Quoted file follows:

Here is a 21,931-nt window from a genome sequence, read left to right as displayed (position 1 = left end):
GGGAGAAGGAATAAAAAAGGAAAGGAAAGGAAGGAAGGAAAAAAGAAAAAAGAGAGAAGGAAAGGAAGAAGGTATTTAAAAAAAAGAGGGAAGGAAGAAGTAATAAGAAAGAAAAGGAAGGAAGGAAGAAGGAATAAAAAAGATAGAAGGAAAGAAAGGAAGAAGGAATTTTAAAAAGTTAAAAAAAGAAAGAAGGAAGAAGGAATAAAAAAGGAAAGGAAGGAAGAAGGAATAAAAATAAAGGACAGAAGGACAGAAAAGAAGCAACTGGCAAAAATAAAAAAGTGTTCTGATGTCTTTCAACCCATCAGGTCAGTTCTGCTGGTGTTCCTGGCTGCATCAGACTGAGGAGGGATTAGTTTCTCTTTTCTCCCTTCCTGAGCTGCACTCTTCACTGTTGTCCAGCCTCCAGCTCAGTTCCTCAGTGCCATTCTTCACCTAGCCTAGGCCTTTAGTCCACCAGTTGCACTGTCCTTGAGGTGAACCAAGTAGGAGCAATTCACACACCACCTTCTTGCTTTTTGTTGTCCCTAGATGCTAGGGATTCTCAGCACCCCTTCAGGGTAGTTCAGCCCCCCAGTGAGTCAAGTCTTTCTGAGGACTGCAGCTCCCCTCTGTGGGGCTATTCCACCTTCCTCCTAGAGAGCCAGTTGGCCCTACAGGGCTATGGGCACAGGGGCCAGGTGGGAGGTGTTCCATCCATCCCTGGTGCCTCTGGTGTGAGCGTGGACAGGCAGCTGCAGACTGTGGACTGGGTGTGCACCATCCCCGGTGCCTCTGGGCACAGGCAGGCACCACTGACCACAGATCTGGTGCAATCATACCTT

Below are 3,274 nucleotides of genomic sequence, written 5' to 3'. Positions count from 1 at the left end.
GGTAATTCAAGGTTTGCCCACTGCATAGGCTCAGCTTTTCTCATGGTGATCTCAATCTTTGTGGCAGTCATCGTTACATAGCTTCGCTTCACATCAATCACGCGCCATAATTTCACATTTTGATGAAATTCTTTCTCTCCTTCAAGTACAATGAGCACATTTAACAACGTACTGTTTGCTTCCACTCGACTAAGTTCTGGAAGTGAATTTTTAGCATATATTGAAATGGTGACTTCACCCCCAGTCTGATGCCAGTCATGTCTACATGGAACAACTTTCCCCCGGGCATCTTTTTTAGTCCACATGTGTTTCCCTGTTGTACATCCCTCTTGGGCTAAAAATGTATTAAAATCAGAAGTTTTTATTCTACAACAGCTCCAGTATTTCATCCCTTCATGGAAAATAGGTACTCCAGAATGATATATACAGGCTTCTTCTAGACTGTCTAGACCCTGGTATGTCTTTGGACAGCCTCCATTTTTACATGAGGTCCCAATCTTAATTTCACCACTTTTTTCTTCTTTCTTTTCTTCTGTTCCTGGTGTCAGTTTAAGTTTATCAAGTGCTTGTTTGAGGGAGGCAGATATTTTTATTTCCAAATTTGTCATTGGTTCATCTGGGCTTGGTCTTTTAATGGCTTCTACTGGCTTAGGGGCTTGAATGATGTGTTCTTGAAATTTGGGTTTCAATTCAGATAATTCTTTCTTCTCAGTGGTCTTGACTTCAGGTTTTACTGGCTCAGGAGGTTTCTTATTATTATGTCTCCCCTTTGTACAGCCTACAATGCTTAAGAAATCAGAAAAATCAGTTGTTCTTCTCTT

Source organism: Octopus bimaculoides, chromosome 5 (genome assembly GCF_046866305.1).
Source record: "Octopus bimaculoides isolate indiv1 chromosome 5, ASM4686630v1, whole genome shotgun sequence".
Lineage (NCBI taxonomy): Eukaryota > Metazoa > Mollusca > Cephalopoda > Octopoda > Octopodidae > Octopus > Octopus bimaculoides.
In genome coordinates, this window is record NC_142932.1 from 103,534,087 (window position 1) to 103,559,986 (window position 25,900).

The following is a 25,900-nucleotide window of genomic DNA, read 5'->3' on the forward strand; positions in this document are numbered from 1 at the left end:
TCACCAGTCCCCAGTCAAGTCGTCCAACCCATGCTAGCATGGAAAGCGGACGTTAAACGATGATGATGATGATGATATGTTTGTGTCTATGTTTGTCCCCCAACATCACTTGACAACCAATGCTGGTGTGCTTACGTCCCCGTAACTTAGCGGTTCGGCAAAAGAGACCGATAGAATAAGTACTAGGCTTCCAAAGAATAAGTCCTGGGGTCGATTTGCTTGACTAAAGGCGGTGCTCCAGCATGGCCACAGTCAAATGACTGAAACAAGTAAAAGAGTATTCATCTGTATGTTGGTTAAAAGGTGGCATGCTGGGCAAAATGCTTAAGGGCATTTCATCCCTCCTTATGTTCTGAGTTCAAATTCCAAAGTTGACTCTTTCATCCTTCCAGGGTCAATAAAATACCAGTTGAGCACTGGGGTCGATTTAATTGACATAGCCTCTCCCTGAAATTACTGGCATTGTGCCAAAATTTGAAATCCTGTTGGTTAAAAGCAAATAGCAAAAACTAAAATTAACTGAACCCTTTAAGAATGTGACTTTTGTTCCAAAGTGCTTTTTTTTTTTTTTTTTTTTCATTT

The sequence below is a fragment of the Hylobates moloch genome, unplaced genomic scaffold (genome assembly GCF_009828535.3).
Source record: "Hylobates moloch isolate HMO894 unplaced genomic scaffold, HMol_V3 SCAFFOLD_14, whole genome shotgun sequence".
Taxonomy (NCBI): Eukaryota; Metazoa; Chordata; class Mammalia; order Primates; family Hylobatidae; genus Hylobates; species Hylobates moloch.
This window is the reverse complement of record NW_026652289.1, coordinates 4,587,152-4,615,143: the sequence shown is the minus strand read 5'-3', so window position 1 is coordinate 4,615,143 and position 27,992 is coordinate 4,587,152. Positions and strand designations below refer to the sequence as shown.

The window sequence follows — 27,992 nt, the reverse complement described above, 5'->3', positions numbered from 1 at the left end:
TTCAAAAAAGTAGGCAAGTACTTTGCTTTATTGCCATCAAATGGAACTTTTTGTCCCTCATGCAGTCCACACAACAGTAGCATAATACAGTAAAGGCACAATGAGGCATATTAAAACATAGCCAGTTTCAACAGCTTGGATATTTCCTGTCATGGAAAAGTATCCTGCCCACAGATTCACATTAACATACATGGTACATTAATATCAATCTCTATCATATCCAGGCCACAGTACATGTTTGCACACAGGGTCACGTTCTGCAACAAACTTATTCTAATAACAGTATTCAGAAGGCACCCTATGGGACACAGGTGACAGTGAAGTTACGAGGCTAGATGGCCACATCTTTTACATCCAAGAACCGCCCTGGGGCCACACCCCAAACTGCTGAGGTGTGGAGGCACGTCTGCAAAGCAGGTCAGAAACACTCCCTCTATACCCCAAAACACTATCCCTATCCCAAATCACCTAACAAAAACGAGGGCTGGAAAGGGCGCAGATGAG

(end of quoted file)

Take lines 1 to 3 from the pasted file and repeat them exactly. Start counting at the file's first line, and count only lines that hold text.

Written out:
Here is a 21,931-nt window from a genome sequence, read left to right as displayed (position 1 = left end):
GGGAGAAGGAATAAAAAAGGAAAGGAAAGGAAGGAAGGAAAAAAGAAAAAAGAGAGAAGGAAAGGAAGAAGGTATTTAAAAAAAAGAGGGAAGGAAGAAGTAATAAGAAAGAAAAGGAAGGAAGGAAGAAGGAATAAAAAAGATAGAAGGAAAGAAAGGAAGAAGGAATTTTAAAAAGTTAAAAAAAGAAAGAAGGAAGAAGGAATAAAAAAGGAAAGGAAGGAAGAAGGAATAAAAATAAAGGACAGAAGGACAGAAAAGAAGCAACTGGCAAAAATAAAAAAGTGTTCTGATGTCTTTCAACCCATCAGGTCAGTTCTGCTGGTGTTCCTGGCTGCATCAGACTGAGGAGGGATTAGTTTCTCTTTTCTCCCTTCCTGAGCTGCACTCTTCACTGTTGTCCAGCCTCCAGCTCAGTTCCTCAGTGCCATTCTTCACCTAGCCTAGGCCTTTAGTCCACCAGTTGCACTGTCCTTGAGGTGAACCAAGTAGGAGCAATTCACACACCACCTTCTTGCTTTTTGTTGTCCCTAGATGCTAGGGATTCTCAGCACCCCTTCAGGGTAGTTCAGCCCCCCAGTGAGTCAAGTCTTTCTGAGGACTGCAGCTCCCCTCTGTGGGGCTATTCCACCTTCCTCCTAGAGAGCCAGTTGGCCCTACAGGGCTATGGGCACAGGGGCCAGGTGGGAGGTGTTCCATCCATCCCTGGTGCCTCTGGTGTGAGCGTGGACAGGCAGCTGCAGACTGTGGACTGGGTGTGCACCATCCCCGGTGCCTCTGGGCACAGGCAGGCACCACTGACCACAGATCTGGTGCAATCATACCTT

Below are 3,274 nucleotides of genomic sequence, written 5' to 3'. Positions count from 1 at the left end.